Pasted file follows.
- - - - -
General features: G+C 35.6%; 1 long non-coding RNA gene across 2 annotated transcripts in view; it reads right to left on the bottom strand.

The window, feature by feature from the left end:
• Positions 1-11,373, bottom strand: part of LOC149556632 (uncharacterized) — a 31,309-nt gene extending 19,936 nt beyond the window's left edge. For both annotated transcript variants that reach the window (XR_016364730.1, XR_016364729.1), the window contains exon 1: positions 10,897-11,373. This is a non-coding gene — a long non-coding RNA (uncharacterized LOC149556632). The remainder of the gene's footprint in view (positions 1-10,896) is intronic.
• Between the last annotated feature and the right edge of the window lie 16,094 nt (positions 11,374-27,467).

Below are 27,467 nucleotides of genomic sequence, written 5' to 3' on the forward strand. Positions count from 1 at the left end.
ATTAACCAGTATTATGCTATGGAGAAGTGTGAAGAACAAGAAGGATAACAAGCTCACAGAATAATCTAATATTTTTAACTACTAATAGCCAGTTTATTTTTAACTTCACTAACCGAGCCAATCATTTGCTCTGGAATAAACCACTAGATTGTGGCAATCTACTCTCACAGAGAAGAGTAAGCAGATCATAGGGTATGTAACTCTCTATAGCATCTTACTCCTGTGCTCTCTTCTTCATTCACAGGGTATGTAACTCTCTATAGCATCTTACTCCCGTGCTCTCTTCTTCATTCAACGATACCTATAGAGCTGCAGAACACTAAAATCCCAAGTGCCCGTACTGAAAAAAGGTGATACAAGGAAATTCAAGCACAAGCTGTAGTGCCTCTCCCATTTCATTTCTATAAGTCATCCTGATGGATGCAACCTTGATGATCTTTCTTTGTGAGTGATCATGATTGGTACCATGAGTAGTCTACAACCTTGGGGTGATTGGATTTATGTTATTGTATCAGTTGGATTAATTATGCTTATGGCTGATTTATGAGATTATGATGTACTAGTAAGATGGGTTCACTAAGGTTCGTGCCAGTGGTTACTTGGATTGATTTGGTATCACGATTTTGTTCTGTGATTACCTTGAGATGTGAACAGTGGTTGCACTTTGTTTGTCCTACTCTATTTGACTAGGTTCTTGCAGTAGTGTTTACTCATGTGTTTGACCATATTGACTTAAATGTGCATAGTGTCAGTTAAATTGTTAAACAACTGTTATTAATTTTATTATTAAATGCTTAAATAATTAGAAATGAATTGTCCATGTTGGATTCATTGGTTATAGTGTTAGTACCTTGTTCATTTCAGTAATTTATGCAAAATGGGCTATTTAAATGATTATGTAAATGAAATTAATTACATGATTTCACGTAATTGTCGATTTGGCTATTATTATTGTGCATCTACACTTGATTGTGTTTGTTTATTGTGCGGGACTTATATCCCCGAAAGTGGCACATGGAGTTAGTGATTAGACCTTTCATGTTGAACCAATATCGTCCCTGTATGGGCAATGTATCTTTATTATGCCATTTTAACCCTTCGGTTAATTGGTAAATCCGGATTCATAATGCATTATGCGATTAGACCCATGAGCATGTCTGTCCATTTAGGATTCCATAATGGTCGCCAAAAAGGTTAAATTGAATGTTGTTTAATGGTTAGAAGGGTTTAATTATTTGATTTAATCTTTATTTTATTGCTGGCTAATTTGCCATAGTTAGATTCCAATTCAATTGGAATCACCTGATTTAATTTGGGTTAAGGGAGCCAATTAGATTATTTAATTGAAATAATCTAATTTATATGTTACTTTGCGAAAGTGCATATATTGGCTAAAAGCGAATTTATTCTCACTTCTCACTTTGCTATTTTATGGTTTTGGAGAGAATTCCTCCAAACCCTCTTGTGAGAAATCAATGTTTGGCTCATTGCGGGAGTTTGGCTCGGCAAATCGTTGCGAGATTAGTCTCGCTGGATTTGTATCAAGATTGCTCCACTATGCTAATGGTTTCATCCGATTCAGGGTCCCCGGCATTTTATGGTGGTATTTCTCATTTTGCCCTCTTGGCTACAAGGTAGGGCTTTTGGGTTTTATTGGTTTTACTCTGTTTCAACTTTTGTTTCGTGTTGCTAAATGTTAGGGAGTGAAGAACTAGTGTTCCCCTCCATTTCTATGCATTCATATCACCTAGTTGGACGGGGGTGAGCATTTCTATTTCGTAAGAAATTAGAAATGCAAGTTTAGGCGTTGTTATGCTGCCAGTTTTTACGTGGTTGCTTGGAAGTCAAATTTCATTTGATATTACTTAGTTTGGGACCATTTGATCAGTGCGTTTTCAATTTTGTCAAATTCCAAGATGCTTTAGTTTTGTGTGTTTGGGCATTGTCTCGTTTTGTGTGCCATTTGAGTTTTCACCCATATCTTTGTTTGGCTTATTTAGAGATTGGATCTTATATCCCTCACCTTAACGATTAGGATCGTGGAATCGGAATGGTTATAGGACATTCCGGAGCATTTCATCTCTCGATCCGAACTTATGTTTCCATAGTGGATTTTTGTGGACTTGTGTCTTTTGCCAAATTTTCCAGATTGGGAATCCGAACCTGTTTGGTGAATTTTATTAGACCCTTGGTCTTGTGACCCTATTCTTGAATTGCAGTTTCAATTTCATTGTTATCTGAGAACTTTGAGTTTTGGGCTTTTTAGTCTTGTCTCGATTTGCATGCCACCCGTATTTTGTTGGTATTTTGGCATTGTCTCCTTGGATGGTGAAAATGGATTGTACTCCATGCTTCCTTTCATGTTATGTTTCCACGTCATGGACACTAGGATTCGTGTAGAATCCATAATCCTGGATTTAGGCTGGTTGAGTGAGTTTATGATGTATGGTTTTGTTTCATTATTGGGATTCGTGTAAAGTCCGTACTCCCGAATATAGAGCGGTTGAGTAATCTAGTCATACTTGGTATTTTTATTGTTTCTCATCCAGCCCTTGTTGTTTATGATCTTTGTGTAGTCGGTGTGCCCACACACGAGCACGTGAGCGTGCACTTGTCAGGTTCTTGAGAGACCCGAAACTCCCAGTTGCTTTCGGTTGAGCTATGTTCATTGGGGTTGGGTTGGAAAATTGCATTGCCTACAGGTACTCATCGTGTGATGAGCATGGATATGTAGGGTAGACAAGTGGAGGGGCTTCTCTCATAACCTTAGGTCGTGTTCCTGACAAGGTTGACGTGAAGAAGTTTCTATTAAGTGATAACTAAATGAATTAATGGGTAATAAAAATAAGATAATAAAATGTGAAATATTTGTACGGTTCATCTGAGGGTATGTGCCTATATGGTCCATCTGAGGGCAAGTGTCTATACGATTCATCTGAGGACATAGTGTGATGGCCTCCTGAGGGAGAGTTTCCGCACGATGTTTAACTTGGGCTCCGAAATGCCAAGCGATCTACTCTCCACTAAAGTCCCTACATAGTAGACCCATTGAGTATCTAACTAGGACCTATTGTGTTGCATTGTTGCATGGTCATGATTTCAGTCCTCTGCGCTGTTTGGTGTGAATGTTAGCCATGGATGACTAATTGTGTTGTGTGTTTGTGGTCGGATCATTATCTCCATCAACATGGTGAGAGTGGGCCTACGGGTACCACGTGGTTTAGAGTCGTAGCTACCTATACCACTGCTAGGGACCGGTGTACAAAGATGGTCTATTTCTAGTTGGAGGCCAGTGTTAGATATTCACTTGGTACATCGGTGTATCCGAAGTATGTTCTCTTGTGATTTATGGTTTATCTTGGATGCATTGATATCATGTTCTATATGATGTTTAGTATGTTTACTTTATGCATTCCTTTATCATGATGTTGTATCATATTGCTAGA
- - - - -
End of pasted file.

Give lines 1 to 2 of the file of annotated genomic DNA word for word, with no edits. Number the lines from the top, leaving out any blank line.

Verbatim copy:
General features: G+C 35.6%; 1 long non-coding RNA gene across 2 annotated transcripts in view; it reads right to left on the bottom strand.

The window, feature by feature from the left end: